Serenade to Music

Thursday 21st January, 7.30pm

City of Birmingham Symphony Orchestra

Programme

  • Grainger  In a Nutshell, 20′
  • Vaughan Williams  Serenade to Music †, 14′
  • Varese  Ionisation, 8′
  • Judith Weir Storm †, 18′
  • Grainger  The Warriors , 20′

Imagine warriors of all times and all lands, gathering in one place to drink and dance; imagine jazz breaks, three pianos, and a super-sized orchestra… and you’re starting to get some idea of Percy Grainger’s jaw-dropping The Warriors. Add Vaughan Williams’ ravishing, Shakespeare-inspired Serenade, 16 brilliant young soloists, a spirited showcase for the CBSO’s world-beating young choruses and a “Gum-Suckers’ March”, and…well, what can we say? You’ve simply got to hear it!

Available on BBC Radio 3 Live in Concert here for a month

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Review by Christopher Morley, Birmingham Post:

Click here for full review

…     “And because of these forces we had a remarkable bonus, Edgard Varese’s Ionisation for 13 percussionists and piano, crisply, precisely directed by Seal, and beautifully phrased and coloured by the players.

By contrast, a tiny instrumental ensemble (including many of the flute family) accompanied the expert CBSO Youth and Children’s Choruses in a revival of Judith Weir’s Storm, keenly imagined and with a lovely serene ending. Under Simon Halsey the youngsters sang with confident projection and brilliant diction, and all from memory, to the delight of the composer, interviewed engagingly onstage, like the two conductors, by presenter Tom Redmond.

The texts came from The Tempest, this performance a contribution to the CBSO’s Shakespeare quatercentenary thread. And particularly heartwarming was the presentation of one of the most beautiful Shakespearean works ever penned, Vaughan Williams’ Serenade to Music.

This setting of the Belmont Scene from Act V of The Merchant of Venice requires 16 solo singers, and for its premiere celebrating Sir Henry Wood’s Golden Jubilee as a conductor in 1938, the composer specified 16 named soloists at the top of the professional tree.

Here Simon Halsey presented 16 students from Conservatoires UK-wide, and what a wonderful sound they created, both in their individual contributions and in their melding together as a choral group.”     …

Beethoven’s Eroica

Wednesday 2nd December, 7.30pm

City of Birmingham Symphony Orchestra

Programme

  • Rimsky-Korsakov  Capriccio espagnol, 15′
  • Scriabin  Piano Concerto, 28′
  • Beethoven  Symphony No. 3 (Eroica), 47′

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Yevgeny Sudbin’s encore – Scriabin Mazurka Op 25 No 3

Available on BBC Radio 3 Live in Concert – here – for 29 days

With two mighty chords, Ludwig van Beethoven launched a musical insurrection. There’s still nothing in all of music to match the drama of Beethoven’s revolutionary Eroica symphony, and CBSO associate conductor Michael Seal conducts it with absolute commitment and unstoppable energy. Expect some serious voltage; an explosive contrast to Scriabin’s deliriously romantic early masterpiece – the greatest concerto Rachmaninov never wrote? – and Rimsky Korsakov’s all-glittering, all-dancing Capriccio espagnol.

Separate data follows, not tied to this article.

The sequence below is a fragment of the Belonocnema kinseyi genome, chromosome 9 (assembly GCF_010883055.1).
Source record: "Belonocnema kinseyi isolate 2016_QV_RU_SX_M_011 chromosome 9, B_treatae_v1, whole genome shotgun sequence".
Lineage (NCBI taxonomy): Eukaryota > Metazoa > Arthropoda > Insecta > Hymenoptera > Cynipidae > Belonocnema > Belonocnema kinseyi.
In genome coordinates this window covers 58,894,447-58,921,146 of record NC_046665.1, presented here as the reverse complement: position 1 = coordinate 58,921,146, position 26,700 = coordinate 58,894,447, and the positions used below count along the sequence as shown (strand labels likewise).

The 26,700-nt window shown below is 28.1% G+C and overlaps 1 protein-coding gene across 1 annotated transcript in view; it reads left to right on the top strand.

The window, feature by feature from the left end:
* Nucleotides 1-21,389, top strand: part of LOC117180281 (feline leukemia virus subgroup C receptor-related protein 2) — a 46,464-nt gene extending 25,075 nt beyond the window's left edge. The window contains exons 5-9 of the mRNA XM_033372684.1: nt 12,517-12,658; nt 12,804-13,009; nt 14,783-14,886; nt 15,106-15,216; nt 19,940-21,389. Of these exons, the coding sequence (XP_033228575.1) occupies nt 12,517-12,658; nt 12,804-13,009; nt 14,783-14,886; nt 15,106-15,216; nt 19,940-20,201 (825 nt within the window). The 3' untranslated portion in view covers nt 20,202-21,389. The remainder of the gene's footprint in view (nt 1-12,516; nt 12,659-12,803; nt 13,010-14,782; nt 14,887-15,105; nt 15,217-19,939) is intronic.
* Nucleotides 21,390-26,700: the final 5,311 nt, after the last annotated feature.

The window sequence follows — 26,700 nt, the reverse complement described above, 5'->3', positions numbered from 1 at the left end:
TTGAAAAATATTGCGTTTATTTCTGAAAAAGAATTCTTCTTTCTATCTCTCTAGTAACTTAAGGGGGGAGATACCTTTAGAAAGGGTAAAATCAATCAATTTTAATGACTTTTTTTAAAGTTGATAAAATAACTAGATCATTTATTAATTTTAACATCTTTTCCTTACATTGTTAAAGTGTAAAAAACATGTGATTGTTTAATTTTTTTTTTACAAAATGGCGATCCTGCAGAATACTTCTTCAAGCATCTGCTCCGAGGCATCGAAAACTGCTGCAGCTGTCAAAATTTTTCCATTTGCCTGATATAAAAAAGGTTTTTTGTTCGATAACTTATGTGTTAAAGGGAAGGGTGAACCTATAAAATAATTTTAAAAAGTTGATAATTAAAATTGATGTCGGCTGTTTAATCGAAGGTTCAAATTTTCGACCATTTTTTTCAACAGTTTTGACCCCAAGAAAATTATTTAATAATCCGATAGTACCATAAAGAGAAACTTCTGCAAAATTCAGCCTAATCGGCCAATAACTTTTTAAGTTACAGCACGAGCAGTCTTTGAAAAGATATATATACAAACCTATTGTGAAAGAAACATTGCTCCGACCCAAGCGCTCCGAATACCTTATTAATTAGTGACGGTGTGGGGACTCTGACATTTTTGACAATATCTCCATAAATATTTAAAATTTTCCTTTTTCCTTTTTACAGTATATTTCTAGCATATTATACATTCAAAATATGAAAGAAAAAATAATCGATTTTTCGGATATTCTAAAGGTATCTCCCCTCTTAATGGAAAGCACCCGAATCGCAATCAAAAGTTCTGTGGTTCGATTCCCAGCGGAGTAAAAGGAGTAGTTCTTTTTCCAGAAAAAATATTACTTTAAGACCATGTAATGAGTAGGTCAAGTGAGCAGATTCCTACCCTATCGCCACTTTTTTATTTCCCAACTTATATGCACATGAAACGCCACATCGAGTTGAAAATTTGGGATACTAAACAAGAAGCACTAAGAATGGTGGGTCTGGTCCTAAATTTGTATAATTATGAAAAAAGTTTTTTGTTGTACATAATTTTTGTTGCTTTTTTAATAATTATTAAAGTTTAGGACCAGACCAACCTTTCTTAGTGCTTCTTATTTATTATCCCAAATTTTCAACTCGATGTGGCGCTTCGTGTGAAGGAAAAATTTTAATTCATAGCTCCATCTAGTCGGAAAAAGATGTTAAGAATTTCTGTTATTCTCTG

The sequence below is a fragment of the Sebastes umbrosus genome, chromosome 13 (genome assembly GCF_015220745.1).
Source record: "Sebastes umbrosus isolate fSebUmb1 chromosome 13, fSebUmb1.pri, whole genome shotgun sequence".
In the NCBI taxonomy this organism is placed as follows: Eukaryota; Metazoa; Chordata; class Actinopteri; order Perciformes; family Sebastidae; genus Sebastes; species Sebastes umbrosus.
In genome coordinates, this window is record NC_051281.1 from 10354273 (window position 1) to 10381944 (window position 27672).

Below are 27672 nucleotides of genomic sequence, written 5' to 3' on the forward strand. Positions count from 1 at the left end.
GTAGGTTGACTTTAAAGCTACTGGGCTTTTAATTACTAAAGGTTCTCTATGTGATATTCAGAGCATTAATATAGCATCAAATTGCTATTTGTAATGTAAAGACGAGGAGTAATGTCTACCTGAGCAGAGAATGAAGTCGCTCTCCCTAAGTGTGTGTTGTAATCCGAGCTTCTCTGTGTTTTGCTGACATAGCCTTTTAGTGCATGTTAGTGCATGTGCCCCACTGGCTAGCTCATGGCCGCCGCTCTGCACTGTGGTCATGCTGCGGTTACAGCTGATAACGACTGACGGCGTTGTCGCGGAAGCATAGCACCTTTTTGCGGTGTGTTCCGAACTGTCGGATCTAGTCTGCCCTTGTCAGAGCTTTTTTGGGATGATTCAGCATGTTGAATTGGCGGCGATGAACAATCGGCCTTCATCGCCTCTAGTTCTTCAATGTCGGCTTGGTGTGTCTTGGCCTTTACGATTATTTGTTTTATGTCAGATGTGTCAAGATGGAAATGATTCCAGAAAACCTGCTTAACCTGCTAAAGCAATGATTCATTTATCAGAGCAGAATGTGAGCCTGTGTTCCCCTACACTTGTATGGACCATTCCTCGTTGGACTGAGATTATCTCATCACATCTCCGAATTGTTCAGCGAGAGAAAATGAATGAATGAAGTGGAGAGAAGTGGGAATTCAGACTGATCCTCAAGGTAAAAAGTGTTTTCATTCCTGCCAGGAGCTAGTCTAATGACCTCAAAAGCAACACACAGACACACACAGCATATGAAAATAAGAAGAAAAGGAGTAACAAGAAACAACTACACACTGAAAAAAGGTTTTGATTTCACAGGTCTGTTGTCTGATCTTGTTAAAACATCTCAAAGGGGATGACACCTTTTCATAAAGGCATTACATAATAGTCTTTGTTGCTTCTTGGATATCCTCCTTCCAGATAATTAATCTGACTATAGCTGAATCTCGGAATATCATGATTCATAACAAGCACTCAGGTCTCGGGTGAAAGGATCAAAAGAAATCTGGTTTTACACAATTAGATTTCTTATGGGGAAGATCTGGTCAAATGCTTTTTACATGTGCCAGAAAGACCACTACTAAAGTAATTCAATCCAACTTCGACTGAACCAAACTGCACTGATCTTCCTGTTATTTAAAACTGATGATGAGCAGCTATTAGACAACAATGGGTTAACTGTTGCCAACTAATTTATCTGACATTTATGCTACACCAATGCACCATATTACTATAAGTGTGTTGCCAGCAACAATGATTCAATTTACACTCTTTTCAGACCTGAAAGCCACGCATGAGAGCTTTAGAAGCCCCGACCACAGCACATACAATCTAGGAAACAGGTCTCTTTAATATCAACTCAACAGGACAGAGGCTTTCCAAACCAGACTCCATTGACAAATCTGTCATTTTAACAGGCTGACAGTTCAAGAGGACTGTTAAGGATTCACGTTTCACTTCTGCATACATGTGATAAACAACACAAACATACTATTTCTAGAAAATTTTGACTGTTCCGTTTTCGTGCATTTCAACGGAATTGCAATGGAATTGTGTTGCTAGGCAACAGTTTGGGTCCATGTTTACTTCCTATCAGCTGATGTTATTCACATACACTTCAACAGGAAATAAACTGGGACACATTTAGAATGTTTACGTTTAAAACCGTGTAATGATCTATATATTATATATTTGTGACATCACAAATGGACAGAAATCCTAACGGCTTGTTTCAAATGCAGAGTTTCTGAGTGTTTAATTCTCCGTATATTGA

Support the CBSO’s Be Uplifted A Festive Appeal supporting youth and community singing

Michael Seal on Rimsky-Korsakov, Scriabin and Beethoven

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Review by Richard Bratby, TheArtsDesk:

Click here for full review

…     “Throughout, Seal’s reading followed through on the subversive logic of that headlong opening; paragraphs of Bruckner-like spaciousness and grandeur were punctuated, confronted and swung around by those climactic passages of violent release. This wasn’t the roughest “Eroica” you’ll hear – or for that matter the smoothest – but it was intelligent, articulate and on its own terms powerfully convincing.

Seal had opened the concert with a performance of Rimsky-Korsakov’s Capriccio Espagnol – one of those supposedly hackneyed popular classics that you actually never seem to hear any more. Rimsky said that in the Capriccio orchestral colour is the musical substance, and Seal responded by simply playing the socks off it. Rhythms were crisp, colours iridescent, and amidst a parade of exuberantly characterised solos, Oliver Janes’s clarinet and flautist Marie-Christine Zupancic’s fresh, fluid tone stood out. It was gleefully, unapologetically up-front, and the all-rattling, all-jangling final Alborada brought cheers from the audience. There’s life in this warhorse yet.

Yevgeny Sudbin

Scriabin’s solitary Piano Concerto, meanwhile, continues to hover on the fringes of the repertoire, with most of its (fairly rare) champions treating it either as supercharged Chopin or half-baked Rachmaninov. Not Yevgeny Sudbin (pictured above). Seal went for clarity rather than poetry in the opening bars, and it soon became clear that this was precisely Sudbin’s own approach. Scriabin’s too: what we usually hear as a perfumed dream of a first movement is actually marked Allegro.” …

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Review by Hedy Mühleck, BachTrack:

Click here for full review (for matinee of same programme)

Cymbals crashed, tambourines rattled, the triangle threw a sprinkling of silver over the orchestral clatter that opens Rimsky-Korsakov’s Capriccio espagnol, and the CBSO’s Spanish picture was one full of red and earthen colours, varied textures and well directed dynamic developments. The musicians gave it transparency where needed and opened the windows to let in sound scraps of travelling folk in the third movement violin solo, aptly played gypsy-style with scratching attack and quick, strong vibrato.